A year ago almost to the day I departed with four of my family for a three-week trip to Germany and Switzerland, two beautiful countries everyone should visit. We spent a few days with my mother’s family in Germany’s Black Forest (above is a small painting of her hometown) and then went to Switzerland’s Lauterbrunnen Valley and Jungfrau region. Stunning scenery, friendly people, good food and idyllic weather made for memorable experiences. I brought along a travel paint kit, brushes, watercolor paper, and a small water container and painted en plein air when possible. Most of the following were painted in situ, in about a half hour to an hour’s time.
Above: I painted the sky and clouds first, wet-on-wet, then the mountain peeking through when the blue sky area was dry. Next, the meadow was painted and finally the dark tree line. The clouds lifted in a half hour, just as it was complete.
We eventually lost count of the many hang gliders (not depicted here), who were seen as tiny specks against these peaks. The occasional golden eagle or other birds of prey were also greatly dwarfed by the mountains. Frequently seen and heard were grazing cows, goats and their bells, quite charming! One kept us company while we picnicked…
After the sky was painted and paper dry, of importance was always an accurate rendition of the various mountain silhouettes. Most of these renderings are quick sketches rather than finished paintings. I gave the above to our airbnb hostess in Hasliberg, Switzerland. Below is a view from her place looking west at the end of the day as rain clouds swept across the sunlit valley:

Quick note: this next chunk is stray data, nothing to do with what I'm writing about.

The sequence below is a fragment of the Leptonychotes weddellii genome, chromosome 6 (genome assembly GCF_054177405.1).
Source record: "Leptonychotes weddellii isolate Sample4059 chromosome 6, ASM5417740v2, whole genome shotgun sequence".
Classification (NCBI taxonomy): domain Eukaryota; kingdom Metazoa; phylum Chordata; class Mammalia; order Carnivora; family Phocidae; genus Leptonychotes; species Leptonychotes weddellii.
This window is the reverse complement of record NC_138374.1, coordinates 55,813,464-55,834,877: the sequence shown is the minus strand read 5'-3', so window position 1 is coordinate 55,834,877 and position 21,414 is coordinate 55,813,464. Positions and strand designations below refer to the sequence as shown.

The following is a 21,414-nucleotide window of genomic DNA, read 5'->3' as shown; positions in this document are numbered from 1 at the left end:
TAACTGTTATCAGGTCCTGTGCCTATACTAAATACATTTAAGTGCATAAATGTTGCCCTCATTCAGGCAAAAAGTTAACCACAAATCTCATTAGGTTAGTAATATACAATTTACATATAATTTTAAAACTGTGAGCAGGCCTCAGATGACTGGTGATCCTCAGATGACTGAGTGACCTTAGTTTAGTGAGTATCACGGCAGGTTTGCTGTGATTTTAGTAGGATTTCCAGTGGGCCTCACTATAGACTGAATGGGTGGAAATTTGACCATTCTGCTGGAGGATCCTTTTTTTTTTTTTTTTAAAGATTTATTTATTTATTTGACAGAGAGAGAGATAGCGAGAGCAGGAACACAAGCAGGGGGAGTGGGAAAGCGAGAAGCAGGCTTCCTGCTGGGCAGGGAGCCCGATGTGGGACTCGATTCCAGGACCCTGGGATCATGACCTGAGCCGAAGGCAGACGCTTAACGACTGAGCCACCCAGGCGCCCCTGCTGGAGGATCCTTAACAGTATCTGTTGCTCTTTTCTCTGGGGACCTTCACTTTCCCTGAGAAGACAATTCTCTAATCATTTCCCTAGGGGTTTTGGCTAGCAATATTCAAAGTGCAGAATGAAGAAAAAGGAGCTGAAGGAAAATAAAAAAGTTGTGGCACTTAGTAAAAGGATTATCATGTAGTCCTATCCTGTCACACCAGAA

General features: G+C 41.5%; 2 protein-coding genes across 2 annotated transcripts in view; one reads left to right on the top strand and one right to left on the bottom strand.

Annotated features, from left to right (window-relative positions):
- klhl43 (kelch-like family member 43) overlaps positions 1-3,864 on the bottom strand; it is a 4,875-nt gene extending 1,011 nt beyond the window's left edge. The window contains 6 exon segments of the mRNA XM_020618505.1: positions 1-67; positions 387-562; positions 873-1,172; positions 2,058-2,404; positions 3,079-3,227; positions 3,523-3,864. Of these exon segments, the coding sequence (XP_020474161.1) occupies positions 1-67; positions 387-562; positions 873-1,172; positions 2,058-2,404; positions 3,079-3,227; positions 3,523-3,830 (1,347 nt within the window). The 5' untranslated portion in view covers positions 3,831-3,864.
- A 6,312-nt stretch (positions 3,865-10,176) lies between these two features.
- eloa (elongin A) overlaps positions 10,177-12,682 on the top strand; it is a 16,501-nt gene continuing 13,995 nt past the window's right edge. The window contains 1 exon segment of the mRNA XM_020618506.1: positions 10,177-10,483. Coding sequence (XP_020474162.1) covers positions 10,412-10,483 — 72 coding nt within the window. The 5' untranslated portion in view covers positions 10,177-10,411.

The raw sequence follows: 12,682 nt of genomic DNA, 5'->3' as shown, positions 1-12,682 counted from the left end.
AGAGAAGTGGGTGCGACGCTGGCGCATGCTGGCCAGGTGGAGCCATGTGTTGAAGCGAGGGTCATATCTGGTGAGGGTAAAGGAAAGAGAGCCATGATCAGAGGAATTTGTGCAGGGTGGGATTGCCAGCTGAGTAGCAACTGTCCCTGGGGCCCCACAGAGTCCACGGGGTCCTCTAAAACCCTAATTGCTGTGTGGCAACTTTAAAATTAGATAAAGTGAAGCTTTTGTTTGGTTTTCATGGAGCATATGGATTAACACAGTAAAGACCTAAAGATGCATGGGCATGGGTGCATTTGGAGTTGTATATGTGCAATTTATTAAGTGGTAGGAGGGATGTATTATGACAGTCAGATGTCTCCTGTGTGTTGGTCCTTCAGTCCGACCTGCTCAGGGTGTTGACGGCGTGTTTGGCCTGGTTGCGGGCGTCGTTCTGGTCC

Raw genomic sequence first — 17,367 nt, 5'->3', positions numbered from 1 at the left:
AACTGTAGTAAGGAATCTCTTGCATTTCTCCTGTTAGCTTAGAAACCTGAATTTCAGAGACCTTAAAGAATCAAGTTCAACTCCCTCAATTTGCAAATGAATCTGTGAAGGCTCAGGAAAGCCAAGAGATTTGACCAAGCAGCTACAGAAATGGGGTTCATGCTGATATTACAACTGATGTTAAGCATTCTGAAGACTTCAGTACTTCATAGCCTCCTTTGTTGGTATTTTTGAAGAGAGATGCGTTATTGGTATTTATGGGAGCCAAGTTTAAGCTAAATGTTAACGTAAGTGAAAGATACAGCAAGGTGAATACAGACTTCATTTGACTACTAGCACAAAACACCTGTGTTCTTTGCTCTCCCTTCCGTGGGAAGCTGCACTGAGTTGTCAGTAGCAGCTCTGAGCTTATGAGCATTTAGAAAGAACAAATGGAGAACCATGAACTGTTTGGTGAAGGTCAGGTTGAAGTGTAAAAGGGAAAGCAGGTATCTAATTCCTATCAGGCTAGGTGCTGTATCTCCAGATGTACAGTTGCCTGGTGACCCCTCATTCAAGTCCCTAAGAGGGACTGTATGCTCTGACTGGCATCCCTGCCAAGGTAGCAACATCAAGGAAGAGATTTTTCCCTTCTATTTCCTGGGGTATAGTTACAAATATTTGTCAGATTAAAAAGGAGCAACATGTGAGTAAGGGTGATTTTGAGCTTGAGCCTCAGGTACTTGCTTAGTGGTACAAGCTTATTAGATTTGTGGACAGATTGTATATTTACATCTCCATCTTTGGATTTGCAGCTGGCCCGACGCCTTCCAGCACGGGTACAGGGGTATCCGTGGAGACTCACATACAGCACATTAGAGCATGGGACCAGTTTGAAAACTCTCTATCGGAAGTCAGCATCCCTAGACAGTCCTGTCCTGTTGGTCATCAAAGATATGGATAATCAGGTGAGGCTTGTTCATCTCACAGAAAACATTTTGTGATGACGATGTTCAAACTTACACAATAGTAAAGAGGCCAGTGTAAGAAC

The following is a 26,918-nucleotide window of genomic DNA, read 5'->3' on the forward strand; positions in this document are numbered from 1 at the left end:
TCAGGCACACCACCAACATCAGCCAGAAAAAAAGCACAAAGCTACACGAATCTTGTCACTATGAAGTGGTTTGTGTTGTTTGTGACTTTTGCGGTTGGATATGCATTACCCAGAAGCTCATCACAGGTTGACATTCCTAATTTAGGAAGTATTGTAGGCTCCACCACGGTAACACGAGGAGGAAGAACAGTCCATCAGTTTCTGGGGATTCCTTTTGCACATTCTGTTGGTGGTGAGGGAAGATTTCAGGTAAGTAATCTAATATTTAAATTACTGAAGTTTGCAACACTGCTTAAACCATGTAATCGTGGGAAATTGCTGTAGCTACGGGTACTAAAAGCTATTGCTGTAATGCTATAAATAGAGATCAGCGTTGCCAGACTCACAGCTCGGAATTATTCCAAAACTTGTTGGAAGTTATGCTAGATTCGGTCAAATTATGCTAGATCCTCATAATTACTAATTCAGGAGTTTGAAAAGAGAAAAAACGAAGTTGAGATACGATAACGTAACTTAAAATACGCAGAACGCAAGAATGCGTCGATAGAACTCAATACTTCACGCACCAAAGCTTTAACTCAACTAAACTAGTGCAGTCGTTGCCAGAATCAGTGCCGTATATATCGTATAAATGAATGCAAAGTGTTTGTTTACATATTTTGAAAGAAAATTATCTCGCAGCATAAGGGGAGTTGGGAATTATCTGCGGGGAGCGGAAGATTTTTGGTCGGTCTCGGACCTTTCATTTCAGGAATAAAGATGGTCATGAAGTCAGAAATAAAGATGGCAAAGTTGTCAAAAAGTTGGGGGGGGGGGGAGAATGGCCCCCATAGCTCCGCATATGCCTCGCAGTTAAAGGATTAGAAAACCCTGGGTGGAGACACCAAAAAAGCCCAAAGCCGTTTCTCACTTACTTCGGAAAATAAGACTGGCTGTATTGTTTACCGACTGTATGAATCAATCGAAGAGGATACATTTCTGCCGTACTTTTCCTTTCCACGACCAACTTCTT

For the above view, I painted the sky first with loads of dark paint on wet paper and let it dry. Next came the distant (blue and green) mountains and even the bright yellow-green valley. While all (except sky) were still wet, I quickly and forcefully pulled damp tissue/paper towel (a damp sponge would also do) across the paper from sky to valley to lift paint and suggest the shafts of light. Darker surrounding hills and other forms complete the piece. This painting does not do proper justice to the view Mother Nature provided.
Painting quickly outdoors or in a studio is good practice to keep brush strokes loose and focus on the essence of shapes rather than on minutiae. I actually like to include a mix of loose, broad strokes painted wet- and dry-on-wet with details that are usually added wet- and dry-on-dry in my finished paintings. More travel paintings to follow. Stay tuned!